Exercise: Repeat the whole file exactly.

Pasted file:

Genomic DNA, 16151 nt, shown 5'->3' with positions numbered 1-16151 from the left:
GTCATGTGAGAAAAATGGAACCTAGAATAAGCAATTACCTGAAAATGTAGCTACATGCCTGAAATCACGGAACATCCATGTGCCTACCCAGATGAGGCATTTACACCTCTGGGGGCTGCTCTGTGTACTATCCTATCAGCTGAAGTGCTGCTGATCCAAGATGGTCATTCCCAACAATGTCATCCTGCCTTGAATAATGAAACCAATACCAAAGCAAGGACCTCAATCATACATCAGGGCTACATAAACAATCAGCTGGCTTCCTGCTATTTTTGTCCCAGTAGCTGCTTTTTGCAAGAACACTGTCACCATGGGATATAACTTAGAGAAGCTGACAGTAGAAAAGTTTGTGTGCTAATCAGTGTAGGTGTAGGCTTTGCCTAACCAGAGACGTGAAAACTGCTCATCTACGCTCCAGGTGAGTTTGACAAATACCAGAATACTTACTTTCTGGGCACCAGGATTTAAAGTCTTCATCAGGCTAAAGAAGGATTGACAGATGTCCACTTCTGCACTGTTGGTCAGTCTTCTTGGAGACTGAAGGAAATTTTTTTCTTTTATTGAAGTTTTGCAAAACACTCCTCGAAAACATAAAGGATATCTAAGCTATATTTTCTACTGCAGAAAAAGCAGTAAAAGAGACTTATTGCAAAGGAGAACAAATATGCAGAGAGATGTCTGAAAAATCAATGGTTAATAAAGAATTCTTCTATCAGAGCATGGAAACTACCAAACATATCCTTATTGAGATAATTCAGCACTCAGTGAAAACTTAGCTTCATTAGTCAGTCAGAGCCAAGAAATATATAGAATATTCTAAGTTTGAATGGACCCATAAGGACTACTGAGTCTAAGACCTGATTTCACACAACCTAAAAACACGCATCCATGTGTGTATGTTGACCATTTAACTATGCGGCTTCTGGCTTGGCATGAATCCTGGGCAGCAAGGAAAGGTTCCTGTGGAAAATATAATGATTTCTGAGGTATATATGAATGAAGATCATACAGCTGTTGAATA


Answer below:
Genomic DNA, 16151 nt, shown 5'->3' with positions numbered 1-16151 from the left:
GTCATGTGAGAAAAATGGAACCTAGAATAAGCAATTACCTGAAAATGTAGCTACATGCCTGAAATCACGGAACATCCATGTGCCTACCCAGATGAGGCATTTACACCTCTGGGGGCTGCTCTGTGTACTATCCTATCAGCTGAAGTGCTGCTGATCCAAGATGGTCATTCCCAACAATGTCATCCTGCCTTGAATAATGAAACCAATACCAAAGCAAGGACCTCAATCATACATCAGGGCTACATAAACAATCAGCTGGCTTCCTGCTATTTTTGTCCCAGTAGCTGCTTTTTGCAAGAACACTGTCACCATGGGATATAACTTAGAGAAGCTGACAGTAGAAAAGTTTGTGTGCTAATCAGTGTAGGTGTAGGCTTTGCCTAACCAGAGACGTGAAAACTGCTCATCTACGCTCCAGGTGAGTTTGACAAATACCAGAATACTTACTTTCTGGGCACCAGGATTTAAAGTCTTCATCAGGCTAAAGAAGGATTGACAGATGTCCACTTCTGCACTGTTGGTCAGTCTTCTTGGAGACTGAAGGAAATTTTTTTCTTTTATTGAAGTTTTGCAAAACACTCCTCGAAAACATAAAGGATATCTAAGCTATATTTTCTACTGCAGAAAAAGCAGTAAAAGAGACTTATTGCAAAGGAGAACAAATATGCAGAGAGATGTCTGAAAAATCAATGGTTAATAAAGAATTCTTCTATCAGAGCATGGAAACTACCAAACATATCCTTATTGAGATAATTCAGCACTCAGTGAAAACTTAGCTTCATTAGTCAGTCAGAGCCAAGAAATATATAGAATATTCTAAGTTTGAATGGACCCATAAGGACTACTGAGTCTAAGACCTGATTTCACACAACCTAAAAACACGCATCCATGTGTGTATGTTGACCATTTAACTATGCGGCTTCTGGCTTGGCATGAATCCTGGGCAGCAAGGAAAGGTTCCTGTGGAAAATATAATGATTTCTGAGGTATATATGAATGAAGATCATACAGCTGTTGAATA